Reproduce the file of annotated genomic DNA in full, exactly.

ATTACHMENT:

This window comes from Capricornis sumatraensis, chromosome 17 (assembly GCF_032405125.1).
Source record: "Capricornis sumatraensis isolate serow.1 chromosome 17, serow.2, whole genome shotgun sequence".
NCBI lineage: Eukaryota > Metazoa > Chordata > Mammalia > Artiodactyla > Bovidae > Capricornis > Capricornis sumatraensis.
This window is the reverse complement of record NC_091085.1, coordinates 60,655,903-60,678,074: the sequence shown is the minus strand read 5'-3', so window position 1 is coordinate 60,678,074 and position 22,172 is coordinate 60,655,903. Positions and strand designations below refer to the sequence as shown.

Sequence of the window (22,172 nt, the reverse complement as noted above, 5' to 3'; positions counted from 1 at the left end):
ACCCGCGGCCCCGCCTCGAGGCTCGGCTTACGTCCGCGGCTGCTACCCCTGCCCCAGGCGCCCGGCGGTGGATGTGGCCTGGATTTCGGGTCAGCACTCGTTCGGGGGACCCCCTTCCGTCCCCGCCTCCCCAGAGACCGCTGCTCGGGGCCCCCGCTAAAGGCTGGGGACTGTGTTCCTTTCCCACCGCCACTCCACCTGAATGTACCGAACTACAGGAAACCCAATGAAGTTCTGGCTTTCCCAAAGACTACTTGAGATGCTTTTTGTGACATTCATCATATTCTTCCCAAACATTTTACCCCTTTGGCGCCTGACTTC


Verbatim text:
This window comes from Capricornis sumatraensis, chromosome 17 (assembly GCF_032405125.1).
Source record: "Capricornis sumatraensis isolate serow.1 chromosome 17, serow.2, whole genome shotgun sequence".
NCBI lineage: Eukaryota > Metazoa > Chordata > Mammalia > Artiodactyla > Bovidae > Capricornis > Capricornis sumatraensis.
This window is the reverse complement of record NC_091085.1, coordinates 60,655,903-60,678,074: the sequence shown is the minus strand read 5'-3', so window position 1 is coordinate 60,678,074 and position 22,172 is coordinate 60,655,903. Positions and strand designations below refer to the sequence as shown.

Sequence of the window (22,172 nt, the reverse complement as noted above, 5' to 3'; positions counted from 1 at the left end):
ACCCGCGGCCCCGCCTCGAGGCTCGGCTTACGTCCGCGGCTGCTACCCCTGCCCCAGGCGCCCGGCGGTGGATGTGGCCTGGATTTCGGGTCAGCACTCGTTCGGGGGACCCCCTTCCGTCCCCGCCTCCCCAGAGACCGCTGCTCGGGGCCCCCGCTAAAGGCTGGGGACTGTGTTCCTTTCCCACCGCCACTCCACCTGAATGTACCGAACTACAGGAAACCCAATGAAGTTCTGGCTTTCCCAAAGACTACTTGAGATGCTTTTTGTGACATTCATCATATTCTTCCCAAACATTTTACCCCTTTGGCGCCTGACTTC